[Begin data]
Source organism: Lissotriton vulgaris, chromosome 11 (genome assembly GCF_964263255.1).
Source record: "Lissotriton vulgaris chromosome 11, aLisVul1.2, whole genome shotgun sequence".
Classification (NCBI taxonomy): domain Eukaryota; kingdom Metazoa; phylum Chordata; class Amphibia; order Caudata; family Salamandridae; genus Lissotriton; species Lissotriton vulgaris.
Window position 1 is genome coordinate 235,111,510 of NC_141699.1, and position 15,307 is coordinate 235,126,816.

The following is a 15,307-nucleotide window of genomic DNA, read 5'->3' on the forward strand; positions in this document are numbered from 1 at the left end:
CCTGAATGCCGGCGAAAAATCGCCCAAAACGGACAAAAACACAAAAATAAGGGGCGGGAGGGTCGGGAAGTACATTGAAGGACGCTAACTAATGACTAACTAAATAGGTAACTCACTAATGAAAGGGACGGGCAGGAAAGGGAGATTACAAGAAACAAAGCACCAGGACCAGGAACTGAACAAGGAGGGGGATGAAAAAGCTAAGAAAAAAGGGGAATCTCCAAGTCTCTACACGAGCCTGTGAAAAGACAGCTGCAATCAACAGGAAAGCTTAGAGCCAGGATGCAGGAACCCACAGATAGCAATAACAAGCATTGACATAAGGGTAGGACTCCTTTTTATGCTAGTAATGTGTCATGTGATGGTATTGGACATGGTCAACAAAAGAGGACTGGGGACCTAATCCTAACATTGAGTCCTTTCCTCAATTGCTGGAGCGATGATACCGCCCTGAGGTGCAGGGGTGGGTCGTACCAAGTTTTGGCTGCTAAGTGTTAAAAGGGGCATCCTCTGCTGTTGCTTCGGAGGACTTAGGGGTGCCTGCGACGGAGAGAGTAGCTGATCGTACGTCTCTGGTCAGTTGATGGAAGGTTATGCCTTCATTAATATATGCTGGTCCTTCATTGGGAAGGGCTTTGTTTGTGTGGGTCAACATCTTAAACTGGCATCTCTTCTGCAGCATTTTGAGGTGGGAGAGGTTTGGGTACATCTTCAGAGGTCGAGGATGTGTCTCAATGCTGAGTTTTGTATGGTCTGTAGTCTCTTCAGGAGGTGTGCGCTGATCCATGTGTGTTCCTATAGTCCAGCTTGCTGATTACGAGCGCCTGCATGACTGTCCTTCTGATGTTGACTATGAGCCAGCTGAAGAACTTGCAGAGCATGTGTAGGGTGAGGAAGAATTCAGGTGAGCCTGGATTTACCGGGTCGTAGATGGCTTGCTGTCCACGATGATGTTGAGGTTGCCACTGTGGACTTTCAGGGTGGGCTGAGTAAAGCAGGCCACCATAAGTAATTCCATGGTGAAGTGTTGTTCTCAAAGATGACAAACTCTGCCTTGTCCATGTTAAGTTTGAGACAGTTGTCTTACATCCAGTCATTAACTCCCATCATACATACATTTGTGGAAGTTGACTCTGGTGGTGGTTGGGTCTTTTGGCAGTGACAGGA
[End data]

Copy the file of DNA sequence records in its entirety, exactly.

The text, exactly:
Source organism: Lissotriton vulgaris, chromosome 11 (genome assembly GCF_964263255.1).
Source record: "Lissotriton vulgaris chromosome 11, aLisVul1.2, whole genome shotgun sequence".
Classification (NCBI taxonomy): domain Eukaryota; kingdom Metazoa; phylum Chordata; class Amphibia; order Caudata; family Salamandridae; genus Lissotriton; species Lissotriton vulgaris.
Window position 1 is genome coordinate 235,111,510 of NC_141699.1, and position 15,307 is coordinate 235,126,816.

The following is a 15,307-nucleotide window of genomic DNA, read 5'->3' on the forward strand; positions in this document are numbered from 1 at the left end:
CCTGAATGCCGGCGAAAAATCGCCCAAAACGGACAAAAACACAAAAATAAGGGGCGGGAGGGTCGGGAAGTACATTGAAGGACGCTAACTAATGACTAACTAAATAGGTAACTCACTAATGAAAGGGACGGGCAGGAAAGGGAGATTACAAGAAACAAAGCACCAGGACCAGGAACTGAACAAGGAGGGGGATGAAAAAGCTAAGAAAAAAGGGGAATCTCCAAGTCTCTACACGAGCCTGTGAAAAGACAGCTGCAATCAACAGGAAAGCTTAGAGCCAGGATGCAGGAACCCACAGATAGCAATAACAAGCATTGACATAAGGGTAGGACTCCTTTTTATGCTAGTAATGTGTCATGTGATGGTATTGGACATGGTCAACAAAAGAGGACTGGGGACCTAATCCTAACATTGAGTCCTTTCCTCAATTGCTGGAGCGATGATACCGCCCTGAGGTGCAGGGGTGGGTCGTACCAAGTTTTGGCTGCTAAGTGTTAAAAGGGGCATCCTCTGCTGTTGCTTCGGAGGACTTAGGGGTGCCTGCGACGGAGAGAGTAGCTGATCGTACGTCTCTGGTCAGTTGATGGAAGGTTATGCCTTCATTAATATATGCTGGTCCTTCATTGGGAAGGGCTTTGTTTGTGTGGGTCAACATCTTAAACTGGCATCTCTTCTGCAGCATTTTGAGGTGGGAGAGGTTTGGGTACATCTTCAGAGGTCGAGGATGTGTCTCAATGCTGAGTTTTGTATGGTCTGTAGTCTCTTCAGGAGGTGTGCGCTGATCCATGTGTGTTCCTATAGTCCAGCTTGCTGATTACGAGCGCCTGCATGACTGTCCTTCTGATGTTGACTATGAGCCAGCTGAAGAACTTGCAGAGCATGTGTAGGGTGAGGAAGAATTCAGGTGAGCCTGGATTTACCGGGTCGTAGATGGCTTGCTGTCCACGATGATGTTGAGGTTGCCACTGTGGACTTTCAGGGTGGGCTGAGTAAAGCAGGCCACCATAAGTAATTCCATGGTGAAGTGTTGTTCTCAAAGATGACAAACTCTGCCTTGTCCATGTTAAGTTTGAGACAGTTGTCTTACATCCAGTCATTAACTCCCATCATACATACATTTGTGGAAGTTGACTCTGGTGGTGGTTGGGTCTTTTGGCAGTGACAGGA